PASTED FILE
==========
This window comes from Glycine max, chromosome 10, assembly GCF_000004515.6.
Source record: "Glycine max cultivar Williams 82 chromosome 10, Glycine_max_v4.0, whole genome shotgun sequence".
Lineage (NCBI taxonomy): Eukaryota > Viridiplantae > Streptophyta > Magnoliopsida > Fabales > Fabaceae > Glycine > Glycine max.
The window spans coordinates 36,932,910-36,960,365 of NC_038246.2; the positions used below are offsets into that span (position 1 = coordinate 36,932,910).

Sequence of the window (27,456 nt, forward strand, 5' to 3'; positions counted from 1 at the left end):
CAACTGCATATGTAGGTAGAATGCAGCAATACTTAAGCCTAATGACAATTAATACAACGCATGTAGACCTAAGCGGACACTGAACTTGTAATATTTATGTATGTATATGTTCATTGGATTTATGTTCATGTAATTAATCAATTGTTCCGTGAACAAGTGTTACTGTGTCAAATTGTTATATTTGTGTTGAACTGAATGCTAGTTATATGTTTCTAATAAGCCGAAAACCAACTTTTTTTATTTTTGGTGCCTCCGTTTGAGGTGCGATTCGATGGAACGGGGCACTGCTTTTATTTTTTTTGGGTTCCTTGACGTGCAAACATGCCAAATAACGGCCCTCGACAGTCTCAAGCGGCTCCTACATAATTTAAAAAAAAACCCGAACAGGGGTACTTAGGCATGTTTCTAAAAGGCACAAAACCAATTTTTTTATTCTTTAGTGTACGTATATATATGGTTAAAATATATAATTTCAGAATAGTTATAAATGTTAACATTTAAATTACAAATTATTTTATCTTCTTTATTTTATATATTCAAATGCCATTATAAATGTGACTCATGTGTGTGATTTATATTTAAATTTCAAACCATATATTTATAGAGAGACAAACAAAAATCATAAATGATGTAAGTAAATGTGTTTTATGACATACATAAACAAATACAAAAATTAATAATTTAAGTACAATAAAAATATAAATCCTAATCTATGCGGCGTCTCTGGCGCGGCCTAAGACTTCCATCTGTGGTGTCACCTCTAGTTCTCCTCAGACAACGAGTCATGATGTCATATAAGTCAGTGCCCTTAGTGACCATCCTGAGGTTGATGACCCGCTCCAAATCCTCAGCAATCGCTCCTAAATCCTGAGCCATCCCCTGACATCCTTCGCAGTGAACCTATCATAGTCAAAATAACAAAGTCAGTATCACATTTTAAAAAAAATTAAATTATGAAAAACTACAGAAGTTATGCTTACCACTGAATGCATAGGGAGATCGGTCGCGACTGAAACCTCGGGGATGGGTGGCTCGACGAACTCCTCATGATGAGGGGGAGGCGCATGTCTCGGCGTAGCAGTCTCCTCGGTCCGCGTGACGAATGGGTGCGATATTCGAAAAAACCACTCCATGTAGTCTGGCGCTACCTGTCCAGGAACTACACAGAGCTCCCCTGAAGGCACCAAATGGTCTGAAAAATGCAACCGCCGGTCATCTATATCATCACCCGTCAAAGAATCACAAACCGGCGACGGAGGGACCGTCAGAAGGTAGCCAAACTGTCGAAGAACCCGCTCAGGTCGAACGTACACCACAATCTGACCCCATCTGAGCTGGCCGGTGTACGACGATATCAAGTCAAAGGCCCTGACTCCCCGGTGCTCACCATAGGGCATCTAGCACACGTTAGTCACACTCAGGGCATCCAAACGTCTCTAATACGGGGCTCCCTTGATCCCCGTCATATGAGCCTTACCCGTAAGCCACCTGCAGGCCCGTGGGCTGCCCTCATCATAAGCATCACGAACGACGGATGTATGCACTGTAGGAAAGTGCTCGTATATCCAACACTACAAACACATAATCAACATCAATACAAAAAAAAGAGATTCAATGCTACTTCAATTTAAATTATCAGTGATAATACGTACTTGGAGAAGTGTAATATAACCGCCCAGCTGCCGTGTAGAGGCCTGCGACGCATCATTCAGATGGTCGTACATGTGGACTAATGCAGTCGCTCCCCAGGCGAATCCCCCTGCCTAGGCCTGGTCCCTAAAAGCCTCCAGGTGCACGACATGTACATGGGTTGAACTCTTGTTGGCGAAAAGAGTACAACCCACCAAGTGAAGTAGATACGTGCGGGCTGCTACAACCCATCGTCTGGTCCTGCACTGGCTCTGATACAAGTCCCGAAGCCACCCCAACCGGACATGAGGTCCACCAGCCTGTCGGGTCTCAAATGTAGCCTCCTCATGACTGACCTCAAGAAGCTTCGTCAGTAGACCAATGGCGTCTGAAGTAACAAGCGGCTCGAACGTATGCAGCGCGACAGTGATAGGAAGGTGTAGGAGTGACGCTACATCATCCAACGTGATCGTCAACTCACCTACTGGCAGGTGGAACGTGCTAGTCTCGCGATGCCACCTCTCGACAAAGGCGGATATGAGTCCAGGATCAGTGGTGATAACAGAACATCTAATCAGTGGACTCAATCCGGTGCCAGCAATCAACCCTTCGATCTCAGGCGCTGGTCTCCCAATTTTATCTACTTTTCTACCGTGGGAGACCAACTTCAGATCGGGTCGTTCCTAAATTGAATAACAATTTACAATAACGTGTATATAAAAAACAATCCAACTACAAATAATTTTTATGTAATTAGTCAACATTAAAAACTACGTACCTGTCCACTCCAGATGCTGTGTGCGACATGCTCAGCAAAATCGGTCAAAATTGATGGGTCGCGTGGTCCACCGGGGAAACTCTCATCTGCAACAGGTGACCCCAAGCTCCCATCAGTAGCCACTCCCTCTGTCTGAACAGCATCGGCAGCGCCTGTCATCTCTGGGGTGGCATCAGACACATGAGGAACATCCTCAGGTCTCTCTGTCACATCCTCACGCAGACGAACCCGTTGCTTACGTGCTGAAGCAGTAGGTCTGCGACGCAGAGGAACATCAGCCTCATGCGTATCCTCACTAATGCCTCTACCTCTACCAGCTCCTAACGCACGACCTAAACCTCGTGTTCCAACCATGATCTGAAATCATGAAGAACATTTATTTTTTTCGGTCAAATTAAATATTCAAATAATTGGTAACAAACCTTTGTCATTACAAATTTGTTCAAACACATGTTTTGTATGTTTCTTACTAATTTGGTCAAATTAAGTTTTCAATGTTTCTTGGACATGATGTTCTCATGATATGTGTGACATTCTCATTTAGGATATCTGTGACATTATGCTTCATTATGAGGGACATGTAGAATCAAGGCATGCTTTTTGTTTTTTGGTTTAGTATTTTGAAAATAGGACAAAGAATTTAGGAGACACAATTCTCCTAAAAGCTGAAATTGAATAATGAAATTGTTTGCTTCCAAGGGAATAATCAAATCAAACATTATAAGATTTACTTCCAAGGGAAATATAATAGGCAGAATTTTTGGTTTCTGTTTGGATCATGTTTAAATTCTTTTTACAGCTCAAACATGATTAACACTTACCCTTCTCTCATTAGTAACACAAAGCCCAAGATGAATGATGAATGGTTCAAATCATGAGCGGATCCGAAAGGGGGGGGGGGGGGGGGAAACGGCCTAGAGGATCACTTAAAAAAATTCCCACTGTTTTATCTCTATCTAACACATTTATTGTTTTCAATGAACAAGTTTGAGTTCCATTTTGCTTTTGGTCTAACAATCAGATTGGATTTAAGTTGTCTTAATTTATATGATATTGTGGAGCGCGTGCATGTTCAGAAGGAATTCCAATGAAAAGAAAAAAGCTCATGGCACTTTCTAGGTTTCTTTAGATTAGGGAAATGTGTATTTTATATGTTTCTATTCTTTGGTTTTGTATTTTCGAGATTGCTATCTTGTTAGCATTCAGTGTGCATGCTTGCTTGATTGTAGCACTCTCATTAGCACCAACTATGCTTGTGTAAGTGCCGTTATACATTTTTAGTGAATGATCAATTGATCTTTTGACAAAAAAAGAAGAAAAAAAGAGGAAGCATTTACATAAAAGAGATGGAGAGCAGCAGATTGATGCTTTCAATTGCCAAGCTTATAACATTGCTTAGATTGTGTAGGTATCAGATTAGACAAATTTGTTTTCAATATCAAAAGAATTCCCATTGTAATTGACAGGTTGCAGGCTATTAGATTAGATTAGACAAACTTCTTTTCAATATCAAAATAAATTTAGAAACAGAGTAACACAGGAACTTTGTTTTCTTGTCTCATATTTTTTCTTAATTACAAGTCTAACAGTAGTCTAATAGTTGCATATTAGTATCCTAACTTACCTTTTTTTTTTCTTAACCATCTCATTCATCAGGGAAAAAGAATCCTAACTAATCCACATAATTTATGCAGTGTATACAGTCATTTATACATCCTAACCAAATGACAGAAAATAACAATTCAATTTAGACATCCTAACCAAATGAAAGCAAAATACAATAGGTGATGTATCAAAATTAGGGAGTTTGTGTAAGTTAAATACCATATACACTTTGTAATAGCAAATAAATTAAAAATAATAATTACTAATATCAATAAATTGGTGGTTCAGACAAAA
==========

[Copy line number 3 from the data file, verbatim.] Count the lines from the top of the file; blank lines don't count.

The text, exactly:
Lineage (NCBI taxonomy): Eukaryota > Viridiplantae > Streptophyta > Magnoliopsida > Fabales > Fabaceae > Glycine > Glycine max.